Gripping and oppressive first novel, almost succeeding.
So I thought I’d go back to her beginning and read her first novel. She had not figured on my radar when this was published. I think I may have seen the cover and assumed (wrongly) that this was just a slushy period romance
I suspect had I read this at the time I might have rated it a little more highly, turning it from only just reaching four star to perhaps still being four star but almost getting to five.
Jones is an accomplished writer, and what impresses more is that each book has been different, – something which she has developed, strongly in The Uninvited Guests, but also present in Fallout, is a barbed humour, an ability to capture the style of different periods, and to master different types of story and setting
In this first novel, set in a highly oppressive, commuter belt Home Counties upper-middle class setting in the 1950’s, where class-lines are rigid and there is a heavy-drinking culture. Misogyny and casual brutality towards women are hidden behind closed doors. Emotional expression is constrained, repressed and subverted behind a mask of High Tory conformity, and there is a culture of tedious and lengthy church-going which has little to do with personal faith and everything to do with another medium of social control and the laying down of hours of stultifying conformity and boredom.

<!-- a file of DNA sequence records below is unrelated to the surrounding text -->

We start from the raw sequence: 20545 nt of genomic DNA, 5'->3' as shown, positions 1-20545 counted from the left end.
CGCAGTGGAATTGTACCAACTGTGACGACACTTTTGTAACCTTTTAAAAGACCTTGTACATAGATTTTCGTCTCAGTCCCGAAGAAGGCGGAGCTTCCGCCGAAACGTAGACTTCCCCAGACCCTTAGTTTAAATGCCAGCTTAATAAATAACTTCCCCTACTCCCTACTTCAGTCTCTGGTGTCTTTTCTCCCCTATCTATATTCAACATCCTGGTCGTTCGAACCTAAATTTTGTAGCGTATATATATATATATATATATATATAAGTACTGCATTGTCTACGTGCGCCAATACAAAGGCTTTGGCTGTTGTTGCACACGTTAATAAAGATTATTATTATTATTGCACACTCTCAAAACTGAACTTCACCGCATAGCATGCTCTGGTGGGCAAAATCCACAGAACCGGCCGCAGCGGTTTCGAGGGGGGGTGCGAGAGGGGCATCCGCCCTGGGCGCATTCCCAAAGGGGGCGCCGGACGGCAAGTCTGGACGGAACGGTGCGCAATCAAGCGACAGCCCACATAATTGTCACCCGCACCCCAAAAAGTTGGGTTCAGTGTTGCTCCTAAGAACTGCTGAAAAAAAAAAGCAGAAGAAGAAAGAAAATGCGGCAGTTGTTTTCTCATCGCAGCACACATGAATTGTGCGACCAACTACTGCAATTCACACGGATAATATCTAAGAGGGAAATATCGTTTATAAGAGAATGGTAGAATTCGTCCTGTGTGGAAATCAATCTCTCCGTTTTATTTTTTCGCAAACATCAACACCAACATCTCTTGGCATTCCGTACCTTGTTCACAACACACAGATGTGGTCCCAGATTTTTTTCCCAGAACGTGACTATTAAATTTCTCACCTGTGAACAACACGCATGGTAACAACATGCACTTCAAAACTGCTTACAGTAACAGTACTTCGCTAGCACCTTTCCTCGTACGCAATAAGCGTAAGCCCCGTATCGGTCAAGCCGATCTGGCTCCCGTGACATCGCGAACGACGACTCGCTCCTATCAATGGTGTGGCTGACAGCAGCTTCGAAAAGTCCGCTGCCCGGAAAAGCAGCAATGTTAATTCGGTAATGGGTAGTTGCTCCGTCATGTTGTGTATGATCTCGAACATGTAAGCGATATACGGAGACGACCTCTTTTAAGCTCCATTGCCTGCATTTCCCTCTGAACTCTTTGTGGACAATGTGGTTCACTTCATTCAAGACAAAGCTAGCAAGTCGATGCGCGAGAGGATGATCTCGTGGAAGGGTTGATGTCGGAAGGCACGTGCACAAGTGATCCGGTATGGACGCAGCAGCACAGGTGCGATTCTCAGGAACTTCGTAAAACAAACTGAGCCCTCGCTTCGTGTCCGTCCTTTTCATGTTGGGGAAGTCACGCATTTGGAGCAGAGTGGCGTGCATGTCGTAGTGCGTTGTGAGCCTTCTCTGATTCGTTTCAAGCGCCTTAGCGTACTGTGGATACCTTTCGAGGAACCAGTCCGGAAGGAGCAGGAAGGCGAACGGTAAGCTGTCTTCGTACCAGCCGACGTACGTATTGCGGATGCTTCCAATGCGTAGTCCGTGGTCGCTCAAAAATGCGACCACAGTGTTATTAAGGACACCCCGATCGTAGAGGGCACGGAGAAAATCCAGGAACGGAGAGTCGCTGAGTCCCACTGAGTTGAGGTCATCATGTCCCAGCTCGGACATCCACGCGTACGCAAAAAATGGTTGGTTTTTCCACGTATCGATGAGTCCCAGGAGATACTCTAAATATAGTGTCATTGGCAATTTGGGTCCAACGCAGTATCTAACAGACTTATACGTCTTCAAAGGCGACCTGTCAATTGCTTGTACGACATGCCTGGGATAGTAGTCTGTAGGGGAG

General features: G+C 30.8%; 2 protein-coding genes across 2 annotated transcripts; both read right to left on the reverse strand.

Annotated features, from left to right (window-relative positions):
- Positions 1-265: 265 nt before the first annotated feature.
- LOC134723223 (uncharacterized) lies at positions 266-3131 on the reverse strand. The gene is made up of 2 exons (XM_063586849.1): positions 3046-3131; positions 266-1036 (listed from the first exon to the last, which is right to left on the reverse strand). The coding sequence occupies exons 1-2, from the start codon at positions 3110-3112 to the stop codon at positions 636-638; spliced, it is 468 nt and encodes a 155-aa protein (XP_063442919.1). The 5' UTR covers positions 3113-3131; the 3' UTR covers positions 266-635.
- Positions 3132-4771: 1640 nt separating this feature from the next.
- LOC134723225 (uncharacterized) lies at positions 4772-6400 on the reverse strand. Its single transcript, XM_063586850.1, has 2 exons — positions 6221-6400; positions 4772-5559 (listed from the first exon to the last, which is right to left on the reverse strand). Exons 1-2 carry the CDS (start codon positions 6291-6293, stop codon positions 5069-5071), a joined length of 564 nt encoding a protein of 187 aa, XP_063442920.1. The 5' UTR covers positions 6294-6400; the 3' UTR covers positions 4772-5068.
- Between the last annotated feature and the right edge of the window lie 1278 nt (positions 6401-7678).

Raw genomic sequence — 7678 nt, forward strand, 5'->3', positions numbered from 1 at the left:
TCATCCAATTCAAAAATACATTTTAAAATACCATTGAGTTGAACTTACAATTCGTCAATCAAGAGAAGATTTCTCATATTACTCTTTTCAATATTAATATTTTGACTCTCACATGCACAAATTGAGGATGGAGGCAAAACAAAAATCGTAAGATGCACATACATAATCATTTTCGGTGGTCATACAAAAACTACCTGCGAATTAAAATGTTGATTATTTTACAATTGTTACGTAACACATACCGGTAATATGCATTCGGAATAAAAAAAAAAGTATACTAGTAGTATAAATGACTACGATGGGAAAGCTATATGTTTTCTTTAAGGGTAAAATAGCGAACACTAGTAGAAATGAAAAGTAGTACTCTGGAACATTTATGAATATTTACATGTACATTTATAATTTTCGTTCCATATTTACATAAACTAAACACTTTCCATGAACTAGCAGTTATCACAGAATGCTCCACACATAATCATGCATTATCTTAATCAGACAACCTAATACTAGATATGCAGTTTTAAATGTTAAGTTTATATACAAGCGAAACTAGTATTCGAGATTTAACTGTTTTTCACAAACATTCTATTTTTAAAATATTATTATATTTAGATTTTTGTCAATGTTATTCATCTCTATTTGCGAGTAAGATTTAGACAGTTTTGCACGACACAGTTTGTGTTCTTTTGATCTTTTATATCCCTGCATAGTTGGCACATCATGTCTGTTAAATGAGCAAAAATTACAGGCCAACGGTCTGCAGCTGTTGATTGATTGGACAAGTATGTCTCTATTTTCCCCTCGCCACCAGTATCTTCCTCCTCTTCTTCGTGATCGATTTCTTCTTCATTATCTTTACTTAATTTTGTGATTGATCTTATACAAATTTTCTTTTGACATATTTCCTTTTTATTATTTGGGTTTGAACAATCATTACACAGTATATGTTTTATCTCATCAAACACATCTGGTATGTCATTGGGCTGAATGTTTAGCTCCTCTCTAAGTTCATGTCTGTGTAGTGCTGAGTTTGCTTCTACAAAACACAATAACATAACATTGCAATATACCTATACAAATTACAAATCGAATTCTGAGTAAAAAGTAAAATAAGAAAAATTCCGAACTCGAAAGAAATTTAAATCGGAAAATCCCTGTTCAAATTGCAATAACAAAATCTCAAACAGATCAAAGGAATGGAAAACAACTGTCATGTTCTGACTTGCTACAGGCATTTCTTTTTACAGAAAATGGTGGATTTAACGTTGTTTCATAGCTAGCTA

Jones follows the fortune of Lewis Aldridge, a highly strung little boy, with a playful effervescent, slightly dangerous mother. Like many families at that time at the end of the way, children had been born and had their early years in a world mostly often without fathers, who were away in the army. The return of the father could be difficult, as father and children were strangers to each other. Lewis loses his mother when he is still fairly young, and Elizabeth’s death, combined with the stiff-upper lip culture espoused by his father, Gilbert, has a devastating effect on the small boy. Both Elizabeth herself and the manner of her death put Lewis outside the norms.
Jones is brilliant at evoking this kind of society where violence and raw pain shimmer below the tightly controlled surfaces of ‘good behaviour’ Her ability to write truthful psychology and character are also excellent.
However, I was not completely convinced by the character of Tamsin, the eldest daughter of the most powerful family in the community, the Carmichaels. The behaviour and relationship between Tamsin and Lewis felt a little contrived (on Tamsin’s side, rather than Lewis’s) and I thought plot was driven at expense of character. Likewise, the denouement ending where revelation is forced, so that the messy skeletons in Carmichael cupboards can be seen by all, and there is a possibility of redemption for Lewis, just did not feel quite as well judged and believable as the earlier parts of the novel.